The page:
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The special attraction at the wildlife park was a facility housing three Kiwi birds – these are nocturnal, so they are kept indoors with lights on at night and off by day, so that they are active when the visitors come to see them. Before we entered their accommodation, we were told that the lighting was very, very low, that we must remain very quiet throughout, and on no account use any phones or cameras as light from them would frighten off the birds. I therefore dutifully switched off my camera and was happy just to have the possible experience of seeing one or more in real life. I could not believe it when one selfish lady took out her camera to take a picture, and then of all things she hadn’t switched off the flash on the camera which went off. Disbelief turned to anger a minute or two later, when despite being admonished by the guide, she tried again this time with a mobile phone, and again there was a bright flash of light in the darkened enclosure. I found it unbelievable that one person was so intent on her own selfish actions that she was prepared to scupper the experience for everyone else on the tour.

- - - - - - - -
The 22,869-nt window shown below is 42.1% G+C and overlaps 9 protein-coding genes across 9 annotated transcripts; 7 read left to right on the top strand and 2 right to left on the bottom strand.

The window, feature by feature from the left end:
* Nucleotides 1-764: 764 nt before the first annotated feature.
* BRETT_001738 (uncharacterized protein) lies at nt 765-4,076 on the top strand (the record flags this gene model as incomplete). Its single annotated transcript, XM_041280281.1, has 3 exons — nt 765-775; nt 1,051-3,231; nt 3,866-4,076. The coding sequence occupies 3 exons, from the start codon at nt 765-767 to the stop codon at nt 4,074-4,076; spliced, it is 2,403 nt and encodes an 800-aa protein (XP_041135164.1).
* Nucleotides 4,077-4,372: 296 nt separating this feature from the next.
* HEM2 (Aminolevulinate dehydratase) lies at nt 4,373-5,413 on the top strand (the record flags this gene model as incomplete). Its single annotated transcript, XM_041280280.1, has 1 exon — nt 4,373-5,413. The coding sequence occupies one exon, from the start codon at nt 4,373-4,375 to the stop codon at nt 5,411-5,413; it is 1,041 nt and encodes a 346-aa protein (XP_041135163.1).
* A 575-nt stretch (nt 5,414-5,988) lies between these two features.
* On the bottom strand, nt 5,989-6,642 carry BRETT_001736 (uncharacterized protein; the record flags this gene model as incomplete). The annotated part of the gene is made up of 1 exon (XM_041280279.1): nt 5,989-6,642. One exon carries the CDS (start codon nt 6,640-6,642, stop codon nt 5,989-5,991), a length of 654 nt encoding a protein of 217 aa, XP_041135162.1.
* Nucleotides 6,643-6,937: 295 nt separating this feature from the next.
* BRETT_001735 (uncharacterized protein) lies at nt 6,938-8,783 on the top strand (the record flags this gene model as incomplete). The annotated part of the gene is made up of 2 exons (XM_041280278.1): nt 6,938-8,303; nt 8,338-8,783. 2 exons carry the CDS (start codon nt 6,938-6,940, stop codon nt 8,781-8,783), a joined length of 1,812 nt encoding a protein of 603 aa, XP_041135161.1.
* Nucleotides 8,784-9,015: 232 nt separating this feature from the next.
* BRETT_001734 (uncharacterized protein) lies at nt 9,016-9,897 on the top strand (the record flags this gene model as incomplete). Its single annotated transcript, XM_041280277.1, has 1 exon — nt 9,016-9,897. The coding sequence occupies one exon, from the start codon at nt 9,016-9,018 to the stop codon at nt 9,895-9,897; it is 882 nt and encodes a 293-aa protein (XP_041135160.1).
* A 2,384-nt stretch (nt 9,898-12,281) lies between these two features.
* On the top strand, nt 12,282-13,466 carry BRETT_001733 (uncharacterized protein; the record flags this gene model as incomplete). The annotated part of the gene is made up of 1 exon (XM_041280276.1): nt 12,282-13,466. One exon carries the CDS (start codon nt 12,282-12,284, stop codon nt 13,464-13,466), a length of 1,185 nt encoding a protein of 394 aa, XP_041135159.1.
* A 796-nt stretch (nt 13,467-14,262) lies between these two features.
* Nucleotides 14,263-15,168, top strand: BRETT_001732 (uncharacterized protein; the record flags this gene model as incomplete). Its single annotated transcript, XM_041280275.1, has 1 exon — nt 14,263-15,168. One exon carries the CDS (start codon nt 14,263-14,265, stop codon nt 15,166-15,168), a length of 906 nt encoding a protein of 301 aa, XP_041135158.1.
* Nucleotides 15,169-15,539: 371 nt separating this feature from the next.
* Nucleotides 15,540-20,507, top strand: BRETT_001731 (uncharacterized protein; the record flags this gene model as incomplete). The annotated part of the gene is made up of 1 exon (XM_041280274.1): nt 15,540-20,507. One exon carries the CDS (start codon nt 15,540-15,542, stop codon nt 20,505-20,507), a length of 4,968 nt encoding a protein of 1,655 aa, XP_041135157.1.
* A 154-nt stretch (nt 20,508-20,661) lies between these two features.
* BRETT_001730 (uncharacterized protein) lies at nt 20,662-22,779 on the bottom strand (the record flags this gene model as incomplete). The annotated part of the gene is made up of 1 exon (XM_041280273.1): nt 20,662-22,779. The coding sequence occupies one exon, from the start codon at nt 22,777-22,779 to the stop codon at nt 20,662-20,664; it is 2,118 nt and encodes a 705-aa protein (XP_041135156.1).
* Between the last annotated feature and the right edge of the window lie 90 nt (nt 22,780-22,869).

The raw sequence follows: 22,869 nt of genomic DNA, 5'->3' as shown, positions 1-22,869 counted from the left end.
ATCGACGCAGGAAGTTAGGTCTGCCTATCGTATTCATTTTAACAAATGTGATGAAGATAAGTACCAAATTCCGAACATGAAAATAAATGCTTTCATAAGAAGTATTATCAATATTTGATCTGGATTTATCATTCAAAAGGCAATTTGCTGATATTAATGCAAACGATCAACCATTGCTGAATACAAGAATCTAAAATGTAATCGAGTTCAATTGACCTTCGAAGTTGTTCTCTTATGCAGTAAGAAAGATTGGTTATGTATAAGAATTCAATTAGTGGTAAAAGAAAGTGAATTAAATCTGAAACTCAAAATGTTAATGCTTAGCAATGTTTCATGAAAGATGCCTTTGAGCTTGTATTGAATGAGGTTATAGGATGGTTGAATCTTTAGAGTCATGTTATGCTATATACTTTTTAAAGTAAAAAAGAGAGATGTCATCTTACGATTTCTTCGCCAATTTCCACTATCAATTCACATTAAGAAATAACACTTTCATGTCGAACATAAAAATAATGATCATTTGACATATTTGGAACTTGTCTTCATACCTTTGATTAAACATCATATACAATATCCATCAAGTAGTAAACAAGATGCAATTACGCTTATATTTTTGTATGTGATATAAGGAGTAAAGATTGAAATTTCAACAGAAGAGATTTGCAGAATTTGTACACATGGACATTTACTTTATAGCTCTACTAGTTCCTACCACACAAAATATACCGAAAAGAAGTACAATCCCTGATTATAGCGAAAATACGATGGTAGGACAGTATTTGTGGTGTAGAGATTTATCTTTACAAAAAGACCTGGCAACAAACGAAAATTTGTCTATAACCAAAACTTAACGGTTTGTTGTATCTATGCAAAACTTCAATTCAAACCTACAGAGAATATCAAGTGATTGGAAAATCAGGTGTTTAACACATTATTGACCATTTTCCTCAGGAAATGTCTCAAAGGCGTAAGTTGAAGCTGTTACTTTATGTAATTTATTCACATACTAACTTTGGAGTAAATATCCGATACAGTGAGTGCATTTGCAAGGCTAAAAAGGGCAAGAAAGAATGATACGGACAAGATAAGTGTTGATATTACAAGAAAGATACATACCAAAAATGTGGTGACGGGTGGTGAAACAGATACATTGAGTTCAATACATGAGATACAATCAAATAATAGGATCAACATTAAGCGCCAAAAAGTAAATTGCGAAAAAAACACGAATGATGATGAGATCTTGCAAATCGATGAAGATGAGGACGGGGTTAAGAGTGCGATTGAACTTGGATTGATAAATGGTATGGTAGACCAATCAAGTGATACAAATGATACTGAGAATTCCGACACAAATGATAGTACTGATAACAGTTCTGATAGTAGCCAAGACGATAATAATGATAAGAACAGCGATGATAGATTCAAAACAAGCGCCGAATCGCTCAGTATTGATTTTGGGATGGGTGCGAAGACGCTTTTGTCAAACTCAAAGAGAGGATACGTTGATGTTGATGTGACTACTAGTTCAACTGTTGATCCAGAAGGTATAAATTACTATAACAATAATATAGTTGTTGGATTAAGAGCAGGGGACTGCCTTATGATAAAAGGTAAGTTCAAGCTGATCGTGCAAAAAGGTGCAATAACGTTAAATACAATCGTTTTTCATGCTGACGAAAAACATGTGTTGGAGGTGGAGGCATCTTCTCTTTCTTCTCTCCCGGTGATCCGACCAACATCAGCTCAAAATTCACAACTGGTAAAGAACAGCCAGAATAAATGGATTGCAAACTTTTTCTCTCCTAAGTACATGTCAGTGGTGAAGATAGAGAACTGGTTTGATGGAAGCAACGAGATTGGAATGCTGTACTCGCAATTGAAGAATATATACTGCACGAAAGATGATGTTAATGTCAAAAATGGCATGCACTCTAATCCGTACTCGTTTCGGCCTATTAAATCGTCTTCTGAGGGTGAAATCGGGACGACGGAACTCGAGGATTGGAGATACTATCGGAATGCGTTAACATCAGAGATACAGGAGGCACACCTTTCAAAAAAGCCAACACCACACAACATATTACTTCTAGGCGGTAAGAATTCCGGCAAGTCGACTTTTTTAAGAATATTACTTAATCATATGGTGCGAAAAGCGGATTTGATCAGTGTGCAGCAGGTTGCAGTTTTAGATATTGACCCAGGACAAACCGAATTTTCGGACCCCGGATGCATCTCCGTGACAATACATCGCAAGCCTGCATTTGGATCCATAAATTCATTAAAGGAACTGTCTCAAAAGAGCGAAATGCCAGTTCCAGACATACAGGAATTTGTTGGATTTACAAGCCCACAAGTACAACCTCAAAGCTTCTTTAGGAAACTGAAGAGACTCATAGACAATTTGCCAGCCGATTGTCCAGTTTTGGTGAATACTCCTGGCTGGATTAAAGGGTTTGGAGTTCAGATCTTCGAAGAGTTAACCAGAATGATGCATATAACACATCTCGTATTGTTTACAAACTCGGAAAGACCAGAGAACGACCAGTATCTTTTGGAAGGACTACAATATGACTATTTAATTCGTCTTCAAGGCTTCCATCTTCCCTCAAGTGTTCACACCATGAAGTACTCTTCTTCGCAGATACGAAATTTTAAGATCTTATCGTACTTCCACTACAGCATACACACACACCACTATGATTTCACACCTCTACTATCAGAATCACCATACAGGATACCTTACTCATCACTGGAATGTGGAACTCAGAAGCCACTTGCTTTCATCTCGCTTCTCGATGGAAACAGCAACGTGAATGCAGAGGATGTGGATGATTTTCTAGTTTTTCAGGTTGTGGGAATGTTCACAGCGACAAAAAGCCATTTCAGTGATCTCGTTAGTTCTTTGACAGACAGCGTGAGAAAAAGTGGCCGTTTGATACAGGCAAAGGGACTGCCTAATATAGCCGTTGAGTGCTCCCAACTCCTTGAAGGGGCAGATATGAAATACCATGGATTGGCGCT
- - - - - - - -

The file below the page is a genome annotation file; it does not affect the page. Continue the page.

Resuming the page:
Leaving the wildlife park it was then a long drive back to our waiting ship for the best part of two hours. We made one brief stop on the way at the request of some passengers to photograph some kiwifruit growing in a vine – but I couldn’t understand what was so special about that and didn’t bother to descend from the coach.